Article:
Horse racing-Los Alamitos allowed to remain open despite spate of horse deaths

LOS ANGELES, July 20 (Reuters) - Southern California's Los Alamitos race track will be allowed to remain open despite a recent spike in horse deaths after a state regulatory board accepted its safety plan on Monday.

Thirty one horses have died at the track near Los Angeles either during training or racing or from illnesses since the beginning of the year, more than double number that perished over the same time period a year ago.

The California Horse Racing Board (CHRB) held an emergency meeting earlier this month to address the deaths and to decide if racing should be halted at the track.

The plan includes additional safety personnel and greater scrutiny of horses in training and in races.

While the board took no action against the race track's license, it said it would monitor the plan for "effectiveness and compliance."

A spokesman for the track declined to comment.

Animal rights activists, who say the widespread use of drugs in the sport leads horses to break down and ultimately die, slammed the decision.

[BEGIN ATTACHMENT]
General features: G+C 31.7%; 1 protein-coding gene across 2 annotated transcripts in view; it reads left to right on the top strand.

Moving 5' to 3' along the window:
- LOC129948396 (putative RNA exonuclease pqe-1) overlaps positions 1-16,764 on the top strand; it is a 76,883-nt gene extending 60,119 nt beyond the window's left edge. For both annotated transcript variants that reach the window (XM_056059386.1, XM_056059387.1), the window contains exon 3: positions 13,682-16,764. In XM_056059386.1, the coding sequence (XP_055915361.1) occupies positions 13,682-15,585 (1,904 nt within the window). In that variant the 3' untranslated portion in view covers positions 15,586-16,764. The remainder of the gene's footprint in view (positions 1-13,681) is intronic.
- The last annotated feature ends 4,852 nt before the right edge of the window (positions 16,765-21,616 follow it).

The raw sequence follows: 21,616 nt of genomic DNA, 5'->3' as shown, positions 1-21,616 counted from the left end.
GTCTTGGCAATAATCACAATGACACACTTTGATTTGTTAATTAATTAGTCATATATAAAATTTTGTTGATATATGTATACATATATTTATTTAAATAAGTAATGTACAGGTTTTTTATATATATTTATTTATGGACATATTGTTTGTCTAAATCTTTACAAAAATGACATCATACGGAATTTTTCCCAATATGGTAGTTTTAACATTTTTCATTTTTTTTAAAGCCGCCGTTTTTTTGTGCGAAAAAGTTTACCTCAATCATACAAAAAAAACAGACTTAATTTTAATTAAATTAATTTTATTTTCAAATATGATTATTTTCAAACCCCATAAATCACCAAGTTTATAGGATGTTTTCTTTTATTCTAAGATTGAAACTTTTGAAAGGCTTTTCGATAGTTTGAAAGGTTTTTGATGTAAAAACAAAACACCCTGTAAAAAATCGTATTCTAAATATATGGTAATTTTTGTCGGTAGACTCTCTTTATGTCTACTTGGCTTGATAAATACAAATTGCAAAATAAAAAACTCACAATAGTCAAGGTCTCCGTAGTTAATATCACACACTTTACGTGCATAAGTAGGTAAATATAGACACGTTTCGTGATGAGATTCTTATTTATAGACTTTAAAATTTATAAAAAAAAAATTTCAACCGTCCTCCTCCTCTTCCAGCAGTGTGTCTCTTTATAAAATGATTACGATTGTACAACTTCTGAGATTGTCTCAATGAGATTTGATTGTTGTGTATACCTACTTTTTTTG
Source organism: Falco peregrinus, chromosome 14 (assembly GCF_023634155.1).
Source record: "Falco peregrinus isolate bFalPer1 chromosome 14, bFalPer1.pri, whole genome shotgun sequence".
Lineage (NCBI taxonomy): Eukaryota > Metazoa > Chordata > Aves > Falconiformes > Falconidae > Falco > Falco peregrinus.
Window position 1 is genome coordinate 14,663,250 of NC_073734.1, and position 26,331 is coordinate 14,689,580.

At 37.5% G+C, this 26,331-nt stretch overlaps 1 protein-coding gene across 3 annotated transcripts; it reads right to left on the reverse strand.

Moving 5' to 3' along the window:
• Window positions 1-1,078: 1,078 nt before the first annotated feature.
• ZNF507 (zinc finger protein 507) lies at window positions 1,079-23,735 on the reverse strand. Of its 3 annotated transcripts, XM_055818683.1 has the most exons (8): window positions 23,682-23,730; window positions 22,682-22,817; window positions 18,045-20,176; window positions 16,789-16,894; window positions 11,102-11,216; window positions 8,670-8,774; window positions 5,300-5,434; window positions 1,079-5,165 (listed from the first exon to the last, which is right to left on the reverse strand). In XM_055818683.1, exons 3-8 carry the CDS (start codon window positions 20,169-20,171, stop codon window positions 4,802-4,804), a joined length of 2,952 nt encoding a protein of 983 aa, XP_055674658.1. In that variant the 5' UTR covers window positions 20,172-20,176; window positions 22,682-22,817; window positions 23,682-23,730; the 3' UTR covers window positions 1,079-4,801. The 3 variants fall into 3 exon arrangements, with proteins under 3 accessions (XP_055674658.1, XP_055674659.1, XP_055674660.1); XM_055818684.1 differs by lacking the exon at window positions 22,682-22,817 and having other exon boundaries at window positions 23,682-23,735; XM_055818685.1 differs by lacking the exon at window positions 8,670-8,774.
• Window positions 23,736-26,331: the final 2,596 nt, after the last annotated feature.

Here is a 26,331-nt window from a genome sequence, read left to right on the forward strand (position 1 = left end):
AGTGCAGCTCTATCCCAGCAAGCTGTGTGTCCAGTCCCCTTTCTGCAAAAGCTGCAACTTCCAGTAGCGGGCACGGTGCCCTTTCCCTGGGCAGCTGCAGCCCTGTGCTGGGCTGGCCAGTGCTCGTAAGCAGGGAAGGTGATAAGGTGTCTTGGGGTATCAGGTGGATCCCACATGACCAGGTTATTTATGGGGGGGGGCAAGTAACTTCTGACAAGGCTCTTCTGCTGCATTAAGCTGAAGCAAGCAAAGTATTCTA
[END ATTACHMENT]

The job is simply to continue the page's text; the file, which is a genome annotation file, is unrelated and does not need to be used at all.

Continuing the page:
"The deaths won't stop as long as trainers think training means drugs and running through injuries—and as long as veterinarians go along with that," said Kathy Guillermo, a senior vice president at PETA.

"The trainers with multiple medication violations have to go. A suspension would provide time to make substantial changes for the protection of the horses and to hold trainers accountable."

Horse racing in the U.S. has come under scrutiny following the deaths of dozens of racehorses at California's famed Santa Anita Park last year, which grabbed headlines and prompted government investigations.

(Reporting by Rory Carroll in Los Angeles, editing by Pritha Sarkar)

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